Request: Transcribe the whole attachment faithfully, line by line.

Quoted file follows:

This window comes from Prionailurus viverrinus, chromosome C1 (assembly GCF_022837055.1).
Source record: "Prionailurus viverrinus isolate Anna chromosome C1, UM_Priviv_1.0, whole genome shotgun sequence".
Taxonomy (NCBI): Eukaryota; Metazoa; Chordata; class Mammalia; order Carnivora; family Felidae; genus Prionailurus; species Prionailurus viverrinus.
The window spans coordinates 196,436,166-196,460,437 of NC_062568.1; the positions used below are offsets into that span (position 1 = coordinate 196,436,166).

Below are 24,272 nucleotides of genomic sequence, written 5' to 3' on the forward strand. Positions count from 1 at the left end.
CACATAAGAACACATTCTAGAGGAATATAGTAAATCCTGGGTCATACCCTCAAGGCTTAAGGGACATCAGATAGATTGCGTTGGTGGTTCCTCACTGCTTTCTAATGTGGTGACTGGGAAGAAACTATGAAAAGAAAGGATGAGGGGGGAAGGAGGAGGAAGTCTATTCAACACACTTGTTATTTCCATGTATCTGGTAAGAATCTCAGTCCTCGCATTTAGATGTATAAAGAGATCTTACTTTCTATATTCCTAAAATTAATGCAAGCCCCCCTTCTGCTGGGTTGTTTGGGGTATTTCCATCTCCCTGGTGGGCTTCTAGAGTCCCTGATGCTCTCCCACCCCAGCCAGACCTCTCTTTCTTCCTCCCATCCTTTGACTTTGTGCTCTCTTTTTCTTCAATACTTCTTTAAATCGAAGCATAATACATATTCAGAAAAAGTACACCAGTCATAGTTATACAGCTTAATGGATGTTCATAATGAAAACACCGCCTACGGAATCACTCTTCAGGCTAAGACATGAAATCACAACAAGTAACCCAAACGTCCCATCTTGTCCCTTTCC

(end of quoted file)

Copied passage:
This window comes from Prionailurus viverrinus, chromosome C1 (assembly GCF_022837055.1).
Source record: "Prionailurus viverrinus isolate Anna chromosome C1, UM_Priviv_1.0, whole genome shotgun sequence".
Taxonomy (NCBI): Eukaryota; Metazoa; Chordata; class Mammalia; order Carnivora; family Felidae; genus Prionailurus; species Prionailurus viverrinus.
The window spans coordinates 196,436,166-196,460,437 of NC_062568.1; the positions used below are offsets into that span (position 1 = coordinate 196,436,166).

Below are 24,272 nucleotides of genomic sequence, written 5' to 3' on the forward strand. Positions count from 1 at the left end.
CACATAAGAACACATTCTAGAGGAATATAGTAAATCCTGGGTCATACCCTCAAGGCTTAAGGGACATCAGATAGATTGCGTTGGTGGTTCCTCACTGCTTTCTAATGTGGTGACTGGGAAGAAACTATGAAAAGAAAGGATGAGGGGGGAAGGAGGAGGAAGTCTATTCAACACACTTGTTATTTCCATGTATCTGGTAAGAATCTCAGTCCTCGCATTTAGATGTATAAAGAGATCTTACTTTCTATATTCCTAAAATTAATGCAAGCCCCCCTTCTGCTGGGTTGTTTGGGGTATTTCCATCTCCCTGGTGGGCTTCTAGAGTCCCTGATGCTCTCCCACCCCAGCCAGACCTCTCTTTCTTCCTCCCATCCTTTGACTTTGTGCTCTCTTTTTCTTCAATACTTCTTTAAATCGAAGCATAATACATATTCAGAAAAAGTACACCAGTCATAGTTATACAGCTTAATGGATGTTCATAATGAAAACACCGCCTACGGAATCACTCTTCAGGCTAAGACATGAAATCACAACAAGTAACCCAAACGTCCCATCTTGTCCCTTTCC